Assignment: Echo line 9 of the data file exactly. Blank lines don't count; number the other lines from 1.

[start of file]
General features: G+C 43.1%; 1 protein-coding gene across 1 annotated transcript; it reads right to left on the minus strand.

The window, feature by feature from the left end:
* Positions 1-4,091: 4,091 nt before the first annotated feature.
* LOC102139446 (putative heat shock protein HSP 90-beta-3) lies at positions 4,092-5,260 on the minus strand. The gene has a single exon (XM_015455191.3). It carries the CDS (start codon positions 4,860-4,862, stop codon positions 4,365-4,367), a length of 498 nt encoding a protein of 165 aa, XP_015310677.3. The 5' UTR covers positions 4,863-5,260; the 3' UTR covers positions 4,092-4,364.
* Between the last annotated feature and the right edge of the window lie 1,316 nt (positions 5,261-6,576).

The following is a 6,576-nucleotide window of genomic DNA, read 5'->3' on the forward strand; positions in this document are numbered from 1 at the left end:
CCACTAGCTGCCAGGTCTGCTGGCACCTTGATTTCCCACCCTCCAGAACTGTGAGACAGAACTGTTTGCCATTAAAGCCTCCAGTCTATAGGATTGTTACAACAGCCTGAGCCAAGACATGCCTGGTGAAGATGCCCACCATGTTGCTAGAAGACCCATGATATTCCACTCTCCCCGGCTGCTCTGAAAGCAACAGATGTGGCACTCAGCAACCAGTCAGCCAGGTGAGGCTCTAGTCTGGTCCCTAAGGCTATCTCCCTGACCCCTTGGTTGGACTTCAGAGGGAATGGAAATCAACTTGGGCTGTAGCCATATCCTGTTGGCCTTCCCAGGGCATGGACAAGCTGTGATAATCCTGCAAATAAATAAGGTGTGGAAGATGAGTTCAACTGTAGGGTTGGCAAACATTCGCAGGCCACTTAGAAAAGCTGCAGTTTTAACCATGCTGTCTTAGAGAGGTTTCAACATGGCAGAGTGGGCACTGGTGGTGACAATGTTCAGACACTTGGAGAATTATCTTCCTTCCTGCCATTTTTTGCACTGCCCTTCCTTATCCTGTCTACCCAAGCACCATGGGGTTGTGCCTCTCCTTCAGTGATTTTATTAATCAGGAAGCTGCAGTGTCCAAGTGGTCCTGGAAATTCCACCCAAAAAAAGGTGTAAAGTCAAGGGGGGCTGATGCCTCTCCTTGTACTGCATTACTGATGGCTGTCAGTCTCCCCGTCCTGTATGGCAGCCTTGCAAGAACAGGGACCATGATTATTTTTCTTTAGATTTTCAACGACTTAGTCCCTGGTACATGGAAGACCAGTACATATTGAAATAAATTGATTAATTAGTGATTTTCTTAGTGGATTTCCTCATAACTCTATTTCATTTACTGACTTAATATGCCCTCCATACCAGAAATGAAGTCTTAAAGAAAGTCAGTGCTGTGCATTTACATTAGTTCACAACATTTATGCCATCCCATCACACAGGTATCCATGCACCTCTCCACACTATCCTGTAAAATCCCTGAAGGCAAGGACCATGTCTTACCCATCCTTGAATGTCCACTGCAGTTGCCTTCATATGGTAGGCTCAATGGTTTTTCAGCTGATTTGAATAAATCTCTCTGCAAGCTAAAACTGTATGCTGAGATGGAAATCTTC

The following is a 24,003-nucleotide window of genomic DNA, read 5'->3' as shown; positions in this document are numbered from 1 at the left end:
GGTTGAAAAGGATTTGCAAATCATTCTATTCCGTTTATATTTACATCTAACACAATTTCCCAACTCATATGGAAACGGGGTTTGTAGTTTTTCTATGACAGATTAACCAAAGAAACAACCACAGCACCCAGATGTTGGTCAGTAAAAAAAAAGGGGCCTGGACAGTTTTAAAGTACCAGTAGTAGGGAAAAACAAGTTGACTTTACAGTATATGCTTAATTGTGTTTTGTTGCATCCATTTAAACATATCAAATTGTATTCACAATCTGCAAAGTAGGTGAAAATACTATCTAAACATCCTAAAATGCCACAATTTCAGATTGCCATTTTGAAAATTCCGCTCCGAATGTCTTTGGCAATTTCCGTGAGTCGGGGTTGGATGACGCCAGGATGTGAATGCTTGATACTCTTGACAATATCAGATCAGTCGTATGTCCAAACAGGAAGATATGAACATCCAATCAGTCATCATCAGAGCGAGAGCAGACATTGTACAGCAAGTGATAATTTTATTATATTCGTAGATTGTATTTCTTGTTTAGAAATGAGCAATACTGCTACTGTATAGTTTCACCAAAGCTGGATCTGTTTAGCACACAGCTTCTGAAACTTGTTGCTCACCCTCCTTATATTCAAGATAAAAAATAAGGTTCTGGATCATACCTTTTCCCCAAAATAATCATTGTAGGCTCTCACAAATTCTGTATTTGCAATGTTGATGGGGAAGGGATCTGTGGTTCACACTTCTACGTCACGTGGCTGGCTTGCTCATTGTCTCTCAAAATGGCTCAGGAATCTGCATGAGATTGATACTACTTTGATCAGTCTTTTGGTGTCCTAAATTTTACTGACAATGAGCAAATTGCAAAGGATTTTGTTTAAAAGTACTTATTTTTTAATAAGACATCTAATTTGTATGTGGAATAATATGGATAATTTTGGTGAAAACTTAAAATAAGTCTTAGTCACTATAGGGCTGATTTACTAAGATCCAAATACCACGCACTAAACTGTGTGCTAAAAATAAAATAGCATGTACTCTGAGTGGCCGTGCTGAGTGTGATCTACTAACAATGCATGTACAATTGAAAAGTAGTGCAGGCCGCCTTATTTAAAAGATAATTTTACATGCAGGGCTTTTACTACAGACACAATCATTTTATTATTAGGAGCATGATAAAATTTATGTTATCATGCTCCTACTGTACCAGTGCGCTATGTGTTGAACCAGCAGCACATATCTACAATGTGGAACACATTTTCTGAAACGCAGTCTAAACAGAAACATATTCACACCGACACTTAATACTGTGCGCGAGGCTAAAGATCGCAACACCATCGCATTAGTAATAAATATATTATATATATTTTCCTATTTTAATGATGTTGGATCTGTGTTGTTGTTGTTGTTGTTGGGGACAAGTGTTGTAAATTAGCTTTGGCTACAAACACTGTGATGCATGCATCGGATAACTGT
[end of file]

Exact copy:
GGTTGAAAAGGATTTGCAAATCATTCTATTCCGTTTATATTTACATCTAACACAATTTCCCAACTCATATGGAAACGGGGTTTGTAGTTTTTCTATGACAGATTAACCAAAGAAACAACCACAGCACCCAGATGTTGGTCAGTAAAAAAAAAGGGGCCTGGACAGTTTTAAAGTACCAGTAGTAGGGAAAAACAAGTTGACTTTACAGTATATGCTTAATTGTGTTTTGTTGCATCCATTTAAACATATCAAATTGTATTCACAATCTGCAAAGTAGGTGAAAATACTATCTAAACATCCTAAAATGCCACAATTTCAGATTGCCATTTTGAAAATTCCGCTCCGAATGTCTTTGGCAATTTCCGTGAGTCGGGGTTGGATGACGCCAGGATGTGAATGCTTGATACTCTTGACAATATCAGATCAGTCGTATGTCCAAACAGGAAGATATGAACATCCAATCAGTCATCATCAGAGCGAGAGCAGACATTGTACAGCAAGTGATAATTTTATTATATTCGTAGATTGTATTTCTTGTTTAGAAATGAGCAATACTGCTACTGTATAGTTTCACCAAAGCTGGATCTGTTTAGCACACAGCTTCTGAAACTTGTTGCTCACCCTCCTTATATTCAAGATAAAAAATAAGGTTCTGGATCATACCTTTTCCCCAAAATAATCATTGTAGGCTCTCACAAATTCTGTATTTGCAATGTTGATGGGGAAGGGATCTGTGGTTCACACTTCTACGTCACGTGGCTGGCTTGCTCATTGTCTCTCAAAATGGCTCAGGAATCTGCATGAGATTGATACTACTTTGATCAGTCTTTTGGTGTCCTAAATTTTACTGACAATGAGCAAATTGCAAAGGATTTTGTTTAAAAGTACTTATTTTTTAATAAGACATCTAATTTGTATGTGGAATAATATGGATAATTTTGGTGAAAACTTAAAATAAGTCTTAGTCACTATAGGGCTGATTTACTAAGATCCAAATACCACGCACTAAACTGTGTGCTAAAAATAAAATAGCATGTACTCTGAGTGGCCGTGCTGAGTGTGATCTACTAACAATGCATGTACAATTGAAAAGTAGTGCAGGCCGCCTTATTTAAAAGATAATTTTACATGCAGGGCTTTTACTACAGACACAATCATTTTATTATTAGGAGCATGATAAAATTTATGTTATCATGCTCCTACTGTACCAGTGCGCTATGTGTTGAACCAGCAGCACATATCTACAATGTGGAACACATTTTCTGAAACGCAGTCTAAACAGAAACATATTCACACCGACACTTAATACTGTGCGCGAGGCTAAAGATCGCAACACCATCGCATTAGTAATAAATATATTATATATATTTTCCTATTTTAATGATGTTGGATCTGTGTTGTTGTTGTTGTTGTTGGGGACAAGTGTTGTAAATTAGCTTTGGCTACAAACACTGTGATGCATGCATCGGATAACTGT